Top Ten Tuesday is a weekly meme created by The Broke and the Bookish and now hosted by Jana at That Artsy Reader Girl. For the rules see her blog. The topic this week is: Books without an Epilogue, but I’m tweaking it into Books with Anbiguous Endings, because they stay in my mind long after I’ve finished reading, wondering what happened next. Having said that I also enjoy Agatha Christie’s murder mysteries where Poirot or Miss Marple tie up all the loose ends at the end of the story.
But they don’t linger in my mind, unlike the last lines of Margaret Mitchell’s Gone with the Wind (my review) – ‘I’ll think of it all tomorrow, at Tara. I can stand it then. Tomorrow, I’ll think of some way to get him back. After all tomorrow is another day.’ What happens next is left to the reader to decide … and I love that.
The following are all books that end ambiguously that I’ve enjoyed. The links are to my reviews, except for The Magus, which is linked to Goodreads
Picnic at Hanging Rock by Kate Grenville – The picnic, which began innocently and happily, ends in explicable terror, and some of the party never returned. What happened to them remains a mystery.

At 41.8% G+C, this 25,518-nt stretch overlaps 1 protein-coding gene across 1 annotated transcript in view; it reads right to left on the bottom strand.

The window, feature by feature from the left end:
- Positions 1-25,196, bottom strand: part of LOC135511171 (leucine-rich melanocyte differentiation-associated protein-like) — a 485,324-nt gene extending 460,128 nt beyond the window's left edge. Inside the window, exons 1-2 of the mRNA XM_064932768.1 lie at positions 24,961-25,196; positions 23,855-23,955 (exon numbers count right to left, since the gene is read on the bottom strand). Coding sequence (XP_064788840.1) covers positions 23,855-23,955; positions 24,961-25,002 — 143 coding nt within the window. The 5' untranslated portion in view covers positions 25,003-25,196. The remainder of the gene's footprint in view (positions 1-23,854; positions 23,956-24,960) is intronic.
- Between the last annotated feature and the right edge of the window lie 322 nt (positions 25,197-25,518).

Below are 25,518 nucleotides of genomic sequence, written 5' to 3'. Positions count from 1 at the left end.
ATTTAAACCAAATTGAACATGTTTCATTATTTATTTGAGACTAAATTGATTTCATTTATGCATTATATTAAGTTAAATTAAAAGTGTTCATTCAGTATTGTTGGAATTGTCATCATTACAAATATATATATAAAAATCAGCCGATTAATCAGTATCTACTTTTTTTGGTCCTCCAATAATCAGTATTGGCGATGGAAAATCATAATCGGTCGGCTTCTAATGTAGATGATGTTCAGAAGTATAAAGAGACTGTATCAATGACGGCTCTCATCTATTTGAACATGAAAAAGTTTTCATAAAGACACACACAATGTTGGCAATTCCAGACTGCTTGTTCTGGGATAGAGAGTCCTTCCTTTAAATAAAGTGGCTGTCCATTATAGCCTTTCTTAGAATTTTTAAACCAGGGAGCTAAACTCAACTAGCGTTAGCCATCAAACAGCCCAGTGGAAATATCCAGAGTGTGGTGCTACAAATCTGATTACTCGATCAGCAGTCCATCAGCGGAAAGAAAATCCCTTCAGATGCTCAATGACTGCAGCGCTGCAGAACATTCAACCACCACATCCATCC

The Guest Cat by Takashi Hiraide. The ending which gave me much pause (pun not intended) for thought, is ambiguous, a mystery left hanging for you to decide for yourself what had happened – inevitable, I thought. Even the cover is ambiguous only showing part of the cat’s face.
The Deep by Alma Katsu – The story revolves around Annie Hebbley, a stewardess on the Titanic and a nurse on the Britannic. The ending is so ambiguous – just who was Annie Hebbley? It is surreal and you just have to make your own mind up.
The Buried Giant by Kazuru Ishiguru – mysterious, beguiling and slippery, hard to pin down in parts and startlingly clear in others. From a somewhat slow start it gripped my imagination and made me think, trying to pin down just what was happening as the prose is clear and yet ambiguous. It is extraordinary and mesmerising!
The Fatherland by Robert Harris – an ‘alternative history’, historical fiction that never was. But this is predominantly crime fiction, that makes you think about the nature of good and evil and about the ways in which society handles corruption. The ending is suitably ambiguous – all the loose ends are not neatly tied up.
The Sense of an Ending by Julian Barnes – Just what did happen is never stated explicitly and the reader is left to puzzle it out with just a few clues. I’m not sure I got the whole picture, but I enjoyed trying to unravel the mystery. In the end I think it illustrates the nature of memory rather than being concerned about what actually happened.
Atonement by Ian McEwan – In the book and also in the film we see different versions of the same events, which adds depth and introduces uncertainty and ambiguity about what actually happened.What did actually happen – it’s up to the reader to decide.
The Magus by John Fowles – I read this many years ago and whilst my memory of it is hazy now I do remember that it was sometimes difficult to work out what was real and what was not, and that it ends inconclusively, with two possible outcomes.